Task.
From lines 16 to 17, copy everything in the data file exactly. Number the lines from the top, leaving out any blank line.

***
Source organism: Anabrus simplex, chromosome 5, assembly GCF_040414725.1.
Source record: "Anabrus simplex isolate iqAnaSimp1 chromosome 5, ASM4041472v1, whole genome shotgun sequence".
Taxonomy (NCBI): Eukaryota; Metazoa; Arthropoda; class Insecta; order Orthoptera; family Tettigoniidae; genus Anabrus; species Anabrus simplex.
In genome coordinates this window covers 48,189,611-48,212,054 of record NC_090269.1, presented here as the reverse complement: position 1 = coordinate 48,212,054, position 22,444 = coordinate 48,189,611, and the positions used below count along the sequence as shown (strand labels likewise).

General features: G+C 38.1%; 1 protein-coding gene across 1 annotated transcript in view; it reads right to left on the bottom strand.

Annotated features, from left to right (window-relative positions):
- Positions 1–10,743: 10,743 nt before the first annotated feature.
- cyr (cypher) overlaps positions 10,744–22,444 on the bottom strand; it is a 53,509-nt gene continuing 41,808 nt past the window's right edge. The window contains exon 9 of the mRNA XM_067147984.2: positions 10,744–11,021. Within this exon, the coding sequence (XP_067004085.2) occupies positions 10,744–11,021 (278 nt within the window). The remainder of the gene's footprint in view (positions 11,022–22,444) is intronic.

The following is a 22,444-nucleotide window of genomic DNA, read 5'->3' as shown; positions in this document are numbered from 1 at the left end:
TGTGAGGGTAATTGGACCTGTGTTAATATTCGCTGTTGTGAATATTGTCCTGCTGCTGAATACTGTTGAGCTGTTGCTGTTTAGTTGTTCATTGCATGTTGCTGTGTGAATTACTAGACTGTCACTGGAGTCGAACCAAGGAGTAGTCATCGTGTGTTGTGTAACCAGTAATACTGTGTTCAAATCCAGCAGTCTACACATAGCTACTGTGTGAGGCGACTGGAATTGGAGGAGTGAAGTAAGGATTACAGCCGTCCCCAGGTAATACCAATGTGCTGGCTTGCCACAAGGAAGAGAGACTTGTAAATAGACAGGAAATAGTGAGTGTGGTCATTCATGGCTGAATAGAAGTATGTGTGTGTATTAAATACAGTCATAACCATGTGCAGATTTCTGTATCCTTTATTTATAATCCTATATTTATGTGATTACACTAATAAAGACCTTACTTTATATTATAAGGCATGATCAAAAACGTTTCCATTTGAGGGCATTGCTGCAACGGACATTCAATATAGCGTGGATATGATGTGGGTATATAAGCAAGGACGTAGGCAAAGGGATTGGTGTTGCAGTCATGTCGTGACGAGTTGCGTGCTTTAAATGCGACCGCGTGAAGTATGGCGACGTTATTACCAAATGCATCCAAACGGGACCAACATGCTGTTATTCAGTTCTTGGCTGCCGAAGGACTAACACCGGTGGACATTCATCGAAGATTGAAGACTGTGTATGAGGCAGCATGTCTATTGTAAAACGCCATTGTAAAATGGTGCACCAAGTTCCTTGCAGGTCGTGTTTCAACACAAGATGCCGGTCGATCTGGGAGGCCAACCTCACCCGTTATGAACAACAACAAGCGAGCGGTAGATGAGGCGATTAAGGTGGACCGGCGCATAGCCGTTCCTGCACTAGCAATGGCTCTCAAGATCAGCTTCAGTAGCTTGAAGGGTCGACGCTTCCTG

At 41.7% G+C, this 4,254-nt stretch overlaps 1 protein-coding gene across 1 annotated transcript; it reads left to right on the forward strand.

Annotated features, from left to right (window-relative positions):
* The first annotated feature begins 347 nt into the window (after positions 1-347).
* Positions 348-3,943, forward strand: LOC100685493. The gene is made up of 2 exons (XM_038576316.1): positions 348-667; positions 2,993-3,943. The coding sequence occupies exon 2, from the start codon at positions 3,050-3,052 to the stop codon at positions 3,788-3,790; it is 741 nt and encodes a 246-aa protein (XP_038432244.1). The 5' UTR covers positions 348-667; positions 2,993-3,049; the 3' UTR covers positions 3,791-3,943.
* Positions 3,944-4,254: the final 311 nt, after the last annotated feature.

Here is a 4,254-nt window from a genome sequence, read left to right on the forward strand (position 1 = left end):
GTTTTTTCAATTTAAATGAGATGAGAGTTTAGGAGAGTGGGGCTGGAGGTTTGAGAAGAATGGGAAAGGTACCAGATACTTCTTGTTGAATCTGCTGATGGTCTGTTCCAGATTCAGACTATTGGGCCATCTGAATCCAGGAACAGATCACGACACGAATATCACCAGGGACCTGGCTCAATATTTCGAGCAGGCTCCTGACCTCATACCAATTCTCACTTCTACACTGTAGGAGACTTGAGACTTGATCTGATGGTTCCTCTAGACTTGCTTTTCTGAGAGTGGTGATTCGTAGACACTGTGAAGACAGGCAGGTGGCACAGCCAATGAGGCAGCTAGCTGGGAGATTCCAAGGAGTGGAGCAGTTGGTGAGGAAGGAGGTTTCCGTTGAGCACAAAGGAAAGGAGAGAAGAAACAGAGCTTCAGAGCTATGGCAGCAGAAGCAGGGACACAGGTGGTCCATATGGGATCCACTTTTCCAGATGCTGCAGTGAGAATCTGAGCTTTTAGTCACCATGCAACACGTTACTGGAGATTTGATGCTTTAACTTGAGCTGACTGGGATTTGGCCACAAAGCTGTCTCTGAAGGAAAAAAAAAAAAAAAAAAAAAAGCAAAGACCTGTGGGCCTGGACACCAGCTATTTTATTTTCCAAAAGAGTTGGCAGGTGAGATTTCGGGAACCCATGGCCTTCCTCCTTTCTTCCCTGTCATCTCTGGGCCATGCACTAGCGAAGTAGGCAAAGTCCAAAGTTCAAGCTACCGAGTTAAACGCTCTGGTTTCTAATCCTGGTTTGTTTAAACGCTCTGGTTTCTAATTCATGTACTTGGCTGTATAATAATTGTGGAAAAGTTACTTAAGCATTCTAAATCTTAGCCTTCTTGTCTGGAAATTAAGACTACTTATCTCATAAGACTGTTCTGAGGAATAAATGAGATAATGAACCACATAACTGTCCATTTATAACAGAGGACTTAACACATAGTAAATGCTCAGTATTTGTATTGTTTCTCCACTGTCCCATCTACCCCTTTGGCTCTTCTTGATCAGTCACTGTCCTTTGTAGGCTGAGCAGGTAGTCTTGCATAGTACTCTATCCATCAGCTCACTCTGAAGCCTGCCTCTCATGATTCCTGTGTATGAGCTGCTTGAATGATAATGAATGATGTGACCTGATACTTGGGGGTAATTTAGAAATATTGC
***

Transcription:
Here is a 4,254-nt window from a genome sequence, read left to right on the forward strand (position 1 = left end):
GTTTTTTCAATTTAAATGAGATGAGAGTTTAGGAGAGTGGGGCTGGAGGTTTGAGAAGAATGGGAAAGGTACCAGATACTTCTTGTTGAATCTGCTGATGGTCTGTTCCAGATTCAGACTATTGGGCCATCTGAATCCAGGAACAGATCACGACACGAATATCACCAGGGACCTGGCTCAATATTTCGAGCAGGCTCCTGACCTCATACCAATTCTCACTTCTACACTGTAGGAGACTTGAGACTTGATCTGATGGTTCCTCTAGACTTGCTTTTCTGAGAGTGGTGATTCGTAGACACTGTGAAGACAGGCAGGTGGCACAGCCAATGAGGCAGCTAGCTGGGAGATTCCAAGGAGTGGAGCAGTTGGTGAGGAAGGAGGTTTCCGTTGAGCACAAAGGAAAGGAGAGAAGAAACAGAGCTTCAGAGCTATGGCAGCAGAAGCAGGGACACAGGTGGTCCATATGGGATCCACTTTTCCAGATGCTGCAGTGAGAATCTGAGCTTTTAGTCACCATGCAACACGTTACTGGAGATTTGATGCTTTAACTTGAGCTGACTGGGATTTGGCCACAAAGCTGTCTCTGAAGGAAAAAAAAAAAAAAAAAAAAAAGCAAAGACCTGTGGGCCTGGACACCAGCTATTTTATTTTCCAAAAGAGTTGGCAGGTGAGATTTCGGGAACCCATGGCCTTCCTCCTTTCTTCCCTGTCATCTCTGGGCCATGCACTAGCGAAGTAGGCAAAGTCCAAAGTTCAAGCTACCGAGTTAAACGCTCTGGTTTCTAATCCTGGTTTGTTTAAACGCTCTGGTTTCTAATTCATGTACTTGGCTGTATAATAATTGTGGAAAAGTTACTTAAGCATTCTAAATCTTAGCCTTCTTGTCTGGAAATTAAGACTACTTATCTCATAAGACTGTTCTGAGGAATAAATGAGATAATGAACCACATAACTGTCCATTTATAACAGAGGACTTAACACATAGTAAATGCTCAGTATTTGTATTGTTTCTCCACTGTCCCATCTACCCCTTTGGCTCTTCTTGATCAGTCACTGTCCTTTGTAGGCTGAGCAGGTAGTCTTGCATAGTACTCTATCCATCAGCTCACTCTGAAGCCTGCCTCTCATGATTCCTGTGTATGAGCTGCTTGAATGATAATGAATGATGTGACCTGATACTTGGGGGTAATTTAGAAATATTGC